There are really only a few owners. Most of the cruise brands are operating somewhat separately, but Carnival is the largest owner of various brands. When choosing a cruise you have to determine what you expect to get from it. There are exceptions, but generally, for example, Disney is known for its activities for children. Carnival and Norwegian are known for fun & young. Holland America and Princess have lots of balconies. Each brand promotes their strongest class, which is the level of service. Most people don’t know that cruise lines are very accommodating if you have a special request (kosher meal, disability etc). If you have a problem, the ship will make every effort to solve within reason. So don’t just complain, inform the staff of your issues.
How can people avoid getting sick on a cruise? We just returned from one where we were sprayed with sanitizer every time we walked in the buffet area and we could not use the same dish twice. Yet, by the end of the cruise, it seemed as though several guests and staff members were sneezing and coughing. How can people stay healthy?
Remember cruises are comprised of people commuting from all different places via planes and sometimes trains. There are lots of unwashed hands, and the key is to keep your hands washed and sanitized. I usually take an Airborne prior to my cruise. If you use vitamin C take it daily. I was on a 10-day cruise and passengers were getting sick, I never once had an upset stomach. You would be surprised if you sit and watch how many people will not sanitize prior to entering the buffet. Did they wash them prior to arriving there?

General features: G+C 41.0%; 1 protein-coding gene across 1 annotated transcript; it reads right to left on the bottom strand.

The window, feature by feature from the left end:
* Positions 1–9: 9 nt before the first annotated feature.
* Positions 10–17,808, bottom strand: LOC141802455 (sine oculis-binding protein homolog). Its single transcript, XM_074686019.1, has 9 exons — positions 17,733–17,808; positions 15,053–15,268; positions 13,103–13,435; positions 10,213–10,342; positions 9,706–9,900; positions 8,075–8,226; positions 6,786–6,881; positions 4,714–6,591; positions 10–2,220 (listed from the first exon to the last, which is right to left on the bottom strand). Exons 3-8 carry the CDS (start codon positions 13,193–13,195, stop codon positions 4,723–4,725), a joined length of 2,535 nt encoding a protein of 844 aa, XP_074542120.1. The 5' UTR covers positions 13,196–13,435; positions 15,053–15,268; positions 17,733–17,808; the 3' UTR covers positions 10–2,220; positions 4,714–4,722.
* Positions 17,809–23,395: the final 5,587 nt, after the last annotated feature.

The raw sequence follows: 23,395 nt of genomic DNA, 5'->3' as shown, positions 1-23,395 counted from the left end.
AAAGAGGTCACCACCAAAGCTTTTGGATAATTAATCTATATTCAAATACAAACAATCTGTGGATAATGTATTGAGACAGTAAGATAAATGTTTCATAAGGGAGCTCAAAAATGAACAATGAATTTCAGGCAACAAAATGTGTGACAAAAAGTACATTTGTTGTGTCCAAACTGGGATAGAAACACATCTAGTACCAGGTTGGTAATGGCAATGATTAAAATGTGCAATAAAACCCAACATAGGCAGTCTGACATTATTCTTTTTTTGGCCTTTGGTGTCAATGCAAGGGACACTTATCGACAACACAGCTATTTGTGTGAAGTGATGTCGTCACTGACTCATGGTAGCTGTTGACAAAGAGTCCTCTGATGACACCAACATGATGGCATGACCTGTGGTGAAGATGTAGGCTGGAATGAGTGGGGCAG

How do cruise lines keep food safe?
Food safety is a top priority on a ship, and the staff is hazmat trained on storage and preparation. Expiration dates are checked prior to receiving goods from the vendors, also the FIFO (first in first out) system is used to ensure quality. Inspections of the kitchen are done at almost every port via coast guard and F&B officials for cleanliness. Ask for a tour of the kitchen on your next cruise. Some vessels are glad you are interested.
What do cruise lines do with the waste? When we flush, where does it go?
The lines have some amazing operational equipment. The filtration system below deck is top of the line technology, and the system also gets cleaned and flushed at a designated ports.
Below deck 4 is a huge compactor which crushes and boxes up the waste to be dropped off at a designated port when the vessel arrives.
What tips do you have to prevent seasickness?